By: Nick Roark
Ever had that 2:30 feeling? Chances are if you’re a Chicago Cubs fan, that fatigued, disheartening and overwhelming feeling came over you many times this season; 96 times to be exact.
It is no secret that the Cubs need a jolt of energy. And while Chicago president Theo Epstein is looking for a new skipper following the firing of Dale Sveum, many of those thirsty Cubs fanatics are looking for a pick-me-up in a grande-sized cup of Joe.
Joe Girardi that is – current New York Yankees manager and catcher on two separate for Chicago from 1990-1992 and 2000-2002.
But as the Northsiders’ brass try to gauge the interest of the Peoria, Ill. Native (whose contract with New York expires after Oct. 31), perhaps the Wrigley faithful should turn towards another Joe.
This Joe holds two AL Manager of the Year honors, a franchise-record six consecutive winning seasons, has sent his current team to four postseason berths and is currently as trendy as a pumpkin-spice latte.
Chicago should make a serious run at Tampa Bay Rays manager Joe Maddon.
Fresh off their fourth straight losing season, the Cubs need a passionate spark from the managerial position to match the energy that will soon be coming from top prospects such as Javier Baez, Albert Almora and Kris Bryant. And not to mention, a manager who will help secure wins by simply out-managing opposing skippers is a plus.
“We’re at a critical point in our building process, where our very best prospects are soon going to be young big league players,” Epstein told MLB.com’s Carrie Muskat. “And it’s absolutely imperative that we create the best environment possible for young players to come up here and continue to learn and develop and thrive at the big league level, and win ultimately.”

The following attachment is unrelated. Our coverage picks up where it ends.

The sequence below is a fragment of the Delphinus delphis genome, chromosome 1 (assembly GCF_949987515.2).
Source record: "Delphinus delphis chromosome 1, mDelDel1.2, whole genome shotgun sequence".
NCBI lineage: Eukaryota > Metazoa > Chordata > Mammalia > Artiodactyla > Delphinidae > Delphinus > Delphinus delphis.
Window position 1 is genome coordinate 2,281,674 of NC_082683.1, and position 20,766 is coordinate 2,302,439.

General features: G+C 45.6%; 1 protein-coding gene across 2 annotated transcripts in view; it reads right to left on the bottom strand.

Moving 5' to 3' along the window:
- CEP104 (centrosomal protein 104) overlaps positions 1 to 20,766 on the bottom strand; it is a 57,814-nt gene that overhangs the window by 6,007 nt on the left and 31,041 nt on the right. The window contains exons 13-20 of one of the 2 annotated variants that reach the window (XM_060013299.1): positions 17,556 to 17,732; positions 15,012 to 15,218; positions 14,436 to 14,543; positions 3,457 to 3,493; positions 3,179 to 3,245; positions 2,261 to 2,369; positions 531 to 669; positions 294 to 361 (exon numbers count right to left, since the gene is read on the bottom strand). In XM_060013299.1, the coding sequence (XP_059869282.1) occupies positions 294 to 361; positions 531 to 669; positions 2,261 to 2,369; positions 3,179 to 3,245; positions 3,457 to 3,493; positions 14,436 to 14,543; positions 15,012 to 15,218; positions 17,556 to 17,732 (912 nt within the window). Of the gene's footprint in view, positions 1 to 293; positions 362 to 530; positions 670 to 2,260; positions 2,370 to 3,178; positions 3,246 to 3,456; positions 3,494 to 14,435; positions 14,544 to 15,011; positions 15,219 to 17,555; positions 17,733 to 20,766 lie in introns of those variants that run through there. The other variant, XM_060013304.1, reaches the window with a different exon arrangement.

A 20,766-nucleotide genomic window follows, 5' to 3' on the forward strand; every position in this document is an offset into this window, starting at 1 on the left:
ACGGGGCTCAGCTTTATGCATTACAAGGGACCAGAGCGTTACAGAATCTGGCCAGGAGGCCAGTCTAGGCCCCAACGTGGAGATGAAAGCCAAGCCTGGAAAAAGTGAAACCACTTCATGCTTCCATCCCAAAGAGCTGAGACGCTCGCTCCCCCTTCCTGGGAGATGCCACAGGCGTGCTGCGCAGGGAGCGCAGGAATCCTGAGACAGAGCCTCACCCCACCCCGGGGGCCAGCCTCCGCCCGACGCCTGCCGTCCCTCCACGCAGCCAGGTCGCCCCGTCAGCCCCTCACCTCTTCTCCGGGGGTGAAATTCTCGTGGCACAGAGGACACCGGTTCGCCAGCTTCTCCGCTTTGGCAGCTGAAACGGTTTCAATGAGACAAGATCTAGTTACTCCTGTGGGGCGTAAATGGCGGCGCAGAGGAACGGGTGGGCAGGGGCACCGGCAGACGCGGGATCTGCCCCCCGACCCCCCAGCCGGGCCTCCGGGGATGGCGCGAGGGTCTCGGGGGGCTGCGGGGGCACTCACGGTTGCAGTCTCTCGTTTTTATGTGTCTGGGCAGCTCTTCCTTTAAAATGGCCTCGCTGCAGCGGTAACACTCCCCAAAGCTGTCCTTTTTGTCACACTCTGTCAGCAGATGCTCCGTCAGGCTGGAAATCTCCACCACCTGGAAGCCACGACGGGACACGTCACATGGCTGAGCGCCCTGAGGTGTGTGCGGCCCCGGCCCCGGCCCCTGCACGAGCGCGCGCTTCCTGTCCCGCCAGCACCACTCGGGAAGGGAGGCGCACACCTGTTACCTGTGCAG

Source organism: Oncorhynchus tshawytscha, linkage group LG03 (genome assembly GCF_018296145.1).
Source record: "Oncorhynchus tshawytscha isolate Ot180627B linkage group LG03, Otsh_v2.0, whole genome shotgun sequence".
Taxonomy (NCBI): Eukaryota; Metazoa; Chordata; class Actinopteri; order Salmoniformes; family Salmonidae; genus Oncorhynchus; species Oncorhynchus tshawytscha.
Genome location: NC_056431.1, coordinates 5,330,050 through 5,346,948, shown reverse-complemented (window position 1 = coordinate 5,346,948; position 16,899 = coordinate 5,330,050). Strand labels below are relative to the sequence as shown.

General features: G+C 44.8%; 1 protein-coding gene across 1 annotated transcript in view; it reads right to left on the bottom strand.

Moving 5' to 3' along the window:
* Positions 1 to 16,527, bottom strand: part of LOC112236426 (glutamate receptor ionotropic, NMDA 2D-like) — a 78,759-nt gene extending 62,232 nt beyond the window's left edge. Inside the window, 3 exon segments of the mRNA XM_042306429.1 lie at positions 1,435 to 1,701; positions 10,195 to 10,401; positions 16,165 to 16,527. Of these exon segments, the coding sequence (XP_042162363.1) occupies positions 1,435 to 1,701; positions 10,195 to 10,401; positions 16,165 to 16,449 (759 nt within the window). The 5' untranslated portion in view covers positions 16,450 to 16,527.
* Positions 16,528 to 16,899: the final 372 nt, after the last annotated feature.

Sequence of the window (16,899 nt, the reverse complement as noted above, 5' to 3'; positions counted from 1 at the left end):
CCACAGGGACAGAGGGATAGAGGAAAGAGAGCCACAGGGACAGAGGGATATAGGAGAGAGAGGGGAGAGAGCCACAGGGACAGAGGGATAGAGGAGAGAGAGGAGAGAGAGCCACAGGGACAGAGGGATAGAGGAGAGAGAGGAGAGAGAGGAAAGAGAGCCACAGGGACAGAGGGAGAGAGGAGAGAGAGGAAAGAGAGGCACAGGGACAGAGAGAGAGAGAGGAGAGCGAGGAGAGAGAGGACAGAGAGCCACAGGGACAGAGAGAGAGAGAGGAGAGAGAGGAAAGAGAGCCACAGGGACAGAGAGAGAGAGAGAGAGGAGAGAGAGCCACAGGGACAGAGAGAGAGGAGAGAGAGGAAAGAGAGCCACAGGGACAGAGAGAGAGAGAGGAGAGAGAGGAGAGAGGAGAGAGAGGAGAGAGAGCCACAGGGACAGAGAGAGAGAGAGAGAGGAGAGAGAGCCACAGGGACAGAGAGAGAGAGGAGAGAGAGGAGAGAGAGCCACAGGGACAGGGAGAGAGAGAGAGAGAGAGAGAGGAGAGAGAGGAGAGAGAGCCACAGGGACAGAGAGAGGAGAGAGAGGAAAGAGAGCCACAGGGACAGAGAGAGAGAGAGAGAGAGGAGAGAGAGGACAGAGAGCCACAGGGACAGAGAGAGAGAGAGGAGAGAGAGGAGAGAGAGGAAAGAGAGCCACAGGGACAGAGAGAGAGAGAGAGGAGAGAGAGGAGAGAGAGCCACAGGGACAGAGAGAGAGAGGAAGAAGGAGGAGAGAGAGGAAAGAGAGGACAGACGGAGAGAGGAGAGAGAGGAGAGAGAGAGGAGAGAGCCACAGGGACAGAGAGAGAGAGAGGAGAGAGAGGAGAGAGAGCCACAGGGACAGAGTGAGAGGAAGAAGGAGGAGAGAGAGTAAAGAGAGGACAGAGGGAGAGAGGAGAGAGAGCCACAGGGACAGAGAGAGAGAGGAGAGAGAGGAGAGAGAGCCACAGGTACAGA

Who would be better than Maddon to create the best environment possible for future Cubs prospects? Wins are not the only things Maddon can bring to a clubhouse. He also delivers penguins and 20-foot pythons. (If you want to see how top prospects react in high-pressure situations, just have Maddon order up a python for a clubhouse visit.)
But look no further than the 59-year-old’s Tampa track record to see his ability in developing young talent.
The black-rimmed, glasses wearing Maddon took over for former Cubs skipper Lou Piniella in 2006 and endured losing campaigns in his first two seasons, finishing 61-101 in 2006 while improving to 66-96 in 2007 (Coincidentally, those efforts identically match what Sveum recorded during his two years as Chicago manager). But the native of Hazelton, Pa. brought along the young bats of players like Evan Longoria and B.J. Upton in 2008 and delivered an A.L. pennant en route to a World Series defeat at the hands of the Philadelphia Phillies.
The unconventional skipper would nearly be classified as a savior if he could theoretically take Chicago to a World Series next season, but the point is this: Joe Maddon seemingly gets the best out of young talent and turns underachieving players into overachieving difference makers (look no further than Delmon Young).
I realize bringing Maddon to Chicago is a virtual long shot. Tampa Bay has its manager locked up through 2015 after Maddon signed a three-year extension in February of 2012, thus meaning Cubs management must be granted permission to speak with the respected skipper. And if permission is theoretically granted, Maddon may not be interested.
But if you are Theo Epstein, isn’t Maddon worth at least picking up the phone for? Perhaps the snake-handling, penguin-loving manager has grown tired of Tampa Bay’s frugal payroll and lack of fan support despite continued success. And what about the continual relocation rumors that surround the Rays’ inability to build a new ballpark in Tampa?
Maddon would almost certainly relieve Cubs’ fans of the sorrow 2:30 they have felt the past four seasons, and while he is no pumpkin-spice latte, this cup of Joe would provide North Chicago with one big spark.